Over the years, we have found unique ways to push our running jacket testing to the limit. Often this means running countless miles in less than ideal conditions. On top of all the running, this year we threw in some frigid fatbike miles as well as a bunch of time on packed snowy trails through the Wasatch. The testing metrics we settled on reflect what we find to be most critical in helping keep your run as comfortable and temperature regulated as possible.
There is really only one way to know how a jacket will perform when your heart rate is maxed: spend time in the pain cave and keep focussed awareness on its performance. Overall, softshell jackets provide the ultimate in breathability, while some single layer shells have discovered the key component of having oversized mesh panels. We ran up hills, did our intervals, and cranked out miles on the fat bike. All of these got the blood pumping and required each jacket to dissipate excess heat.
We are no strangers to discomfort. How do you figure out how much precipitation is too much for any given jacket? You have to get out in the fray until the jacket is soaked through and tattered. We spent upwards of 100 hours in these jackets, often traveling through heavy precipitation. Our go-to test this winter was fatbiking in snow/rain, where we were sure to get some penetration. Spoiler alert, none of the jackets we tested are totally waterproof, but the Arc'teryx Norvan SL comes pretty dang close.
Comfort and Mobility
So much goes into comfort in a running layer. While we agree this is a highly subjective area, some components are critical to attaining greatness in this category. Either taped or flat seams, adequate arm length, and a jacket that will stay in place without riding up are some standout components. The taped seams of the Noravn SL represent the top of the line for what the market is currently offering. Other components can boost comfort as well, such as the stretchy softshell material of the Arc'teryx Trino. Ultimately our testing requires us to examine each garment thoroughly. We also strapped packs on over protruding seams and took part in activities that require hands reaching over the head like rock climbing.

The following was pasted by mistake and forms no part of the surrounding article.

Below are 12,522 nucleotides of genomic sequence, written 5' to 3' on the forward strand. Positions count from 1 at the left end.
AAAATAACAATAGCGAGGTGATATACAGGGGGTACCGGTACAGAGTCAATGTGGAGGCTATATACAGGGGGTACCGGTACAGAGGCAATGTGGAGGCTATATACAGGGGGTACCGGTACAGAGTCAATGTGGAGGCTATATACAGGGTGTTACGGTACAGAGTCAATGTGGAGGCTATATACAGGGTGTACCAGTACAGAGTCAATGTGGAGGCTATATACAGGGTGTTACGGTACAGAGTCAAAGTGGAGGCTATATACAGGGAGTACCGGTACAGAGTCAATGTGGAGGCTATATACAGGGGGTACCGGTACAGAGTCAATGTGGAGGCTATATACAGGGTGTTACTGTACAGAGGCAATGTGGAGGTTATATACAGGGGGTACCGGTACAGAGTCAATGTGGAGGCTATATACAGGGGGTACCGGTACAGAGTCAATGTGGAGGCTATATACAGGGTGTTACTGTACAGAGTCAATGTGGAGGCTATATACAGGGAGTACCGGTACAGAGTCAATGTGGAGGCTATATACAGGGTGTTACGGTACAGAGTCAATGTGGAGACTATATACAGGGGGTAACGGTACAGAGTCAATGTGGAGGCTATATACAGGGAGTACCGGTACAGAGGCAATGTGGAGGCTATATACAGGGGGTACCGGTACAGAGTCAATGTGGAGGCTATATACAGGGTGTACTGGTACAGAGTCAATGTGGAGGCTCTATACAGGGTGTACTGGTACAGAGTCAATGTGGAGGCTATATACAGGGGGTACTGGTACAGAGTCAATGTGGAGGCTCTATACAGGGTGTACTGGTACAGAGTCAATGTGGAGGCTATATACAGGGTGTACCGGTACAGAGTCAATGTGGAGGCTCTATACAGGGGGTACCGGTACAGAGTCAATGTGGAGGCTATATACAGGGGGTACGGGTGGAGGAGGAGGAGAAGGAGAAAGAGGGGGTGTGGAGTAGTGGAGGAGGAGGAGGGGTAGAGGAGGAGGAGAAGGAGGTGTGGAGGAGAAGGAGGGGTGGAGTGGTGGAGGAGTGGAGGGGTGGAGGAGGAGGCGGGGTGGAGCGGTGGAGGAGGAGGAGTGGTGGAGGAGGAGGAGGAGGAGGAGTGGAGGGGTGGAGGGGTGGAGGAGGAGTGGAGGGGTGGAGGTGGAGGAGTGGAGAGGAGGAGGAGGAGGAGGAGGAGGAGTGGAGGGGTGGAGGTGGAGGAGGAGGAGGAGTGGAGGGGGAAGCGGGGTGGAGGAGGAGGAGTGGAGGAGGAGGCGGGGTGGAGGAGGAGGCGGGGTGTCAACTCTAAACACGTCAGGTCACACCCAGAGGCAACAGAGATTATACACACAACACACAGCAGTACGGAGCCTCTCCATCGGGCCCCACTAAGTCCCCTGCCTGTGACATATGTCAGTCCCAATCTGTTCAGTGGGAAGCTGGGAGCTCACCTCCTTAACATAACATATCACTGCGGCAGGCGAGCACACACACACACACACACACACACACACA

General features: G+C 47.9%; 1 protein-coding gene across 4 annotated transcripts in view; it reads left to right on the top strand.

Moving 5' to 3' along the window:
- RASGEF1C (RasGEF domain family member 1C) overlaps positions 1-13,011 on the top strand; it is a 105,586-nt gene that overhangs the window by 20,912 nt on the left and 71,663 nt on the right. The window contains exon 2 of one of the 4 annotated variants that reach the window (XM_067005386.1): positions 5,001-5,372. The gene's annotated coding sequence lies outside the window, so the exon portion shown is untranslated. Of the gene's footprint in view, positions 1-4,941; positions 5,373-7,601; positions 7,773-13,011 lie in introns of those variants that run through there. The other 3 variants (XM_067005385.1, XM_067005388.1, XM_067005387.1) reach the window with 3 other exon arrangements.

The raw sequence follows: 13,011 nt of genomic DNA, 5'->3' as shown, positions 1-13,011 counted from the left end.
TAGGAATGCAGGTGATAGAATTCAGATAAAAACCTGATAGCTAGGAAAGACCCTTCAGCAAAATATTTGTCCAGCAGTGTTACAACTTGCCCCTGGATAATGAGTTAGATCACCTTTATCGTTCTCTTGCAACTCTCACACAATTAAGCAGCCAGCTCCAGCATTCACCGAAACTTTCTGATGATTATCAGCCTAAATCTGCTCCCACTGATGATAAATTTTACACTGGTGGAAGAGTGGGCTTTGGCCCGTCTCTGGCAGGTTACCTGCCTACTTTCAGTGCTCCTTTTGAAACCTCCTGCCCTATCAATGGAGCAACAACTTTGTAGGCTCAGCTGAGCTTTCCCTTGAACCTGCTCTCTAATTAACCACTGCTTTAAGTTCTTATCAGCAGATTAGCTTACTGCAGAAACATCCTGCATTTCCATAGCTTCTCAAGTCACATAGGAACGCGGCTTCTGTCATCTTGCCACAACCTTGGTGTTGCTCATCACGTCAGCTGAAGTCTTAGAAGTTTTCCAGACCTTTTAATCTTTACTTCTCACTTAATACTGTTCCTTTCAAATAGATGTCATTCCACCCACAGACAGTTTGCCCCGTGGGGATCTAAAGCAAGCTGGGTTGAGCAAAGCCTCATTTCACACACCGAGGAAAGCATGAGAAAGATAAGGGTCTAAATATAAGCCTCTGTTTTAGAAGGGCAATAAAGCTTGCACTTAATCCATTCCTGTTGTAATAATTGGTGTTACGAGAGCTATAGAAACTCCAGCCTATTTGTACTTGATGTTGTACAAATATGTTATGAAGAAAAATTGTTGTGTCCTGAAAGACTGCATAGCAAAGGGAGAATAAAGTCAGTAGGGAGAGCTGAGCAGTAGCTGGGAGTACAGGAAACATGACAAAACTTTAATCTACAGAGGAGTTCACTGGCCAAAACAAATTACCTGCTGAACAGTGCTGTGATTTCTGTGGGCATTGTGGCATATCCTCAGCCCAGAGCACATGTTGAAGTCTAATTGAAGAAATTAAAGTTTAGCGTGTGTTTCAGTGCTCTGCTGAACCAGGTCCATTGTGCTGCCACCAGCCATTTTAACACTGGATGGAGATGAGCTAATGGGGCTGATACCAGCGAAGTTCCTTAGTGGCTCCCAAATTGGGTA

Testing portability is a bit more involved than you might imagine. As many of us are multi-sport animals, we packed up these jackets and took them on a host of adventures besides just running. The most portable jackets are those that can pack up in a snug pocket and are equipped with a loop to clip onto a climbing harness or pack. One of the most portable jackets tested is the classic Patagonia Houdini. As the name implies, this thing can disappear in your running pack or clipped onto a climbing harness.
Day and Night Visibility
For this test, we would run, at random, across busy streets in Salt Lake City, without hitting the crosswalk button and see how many millennials would hit the brakes. Just kidding, we didn't. First, we examined reflectors with a nighttime crosswalk test and a trusted friend driving by in their car. We also examined available color schemes for each jacket regardless of the color we were testing. Overall, jackets with 360-degree reflectors perform the best, and those with reflectors on the arms are ideal.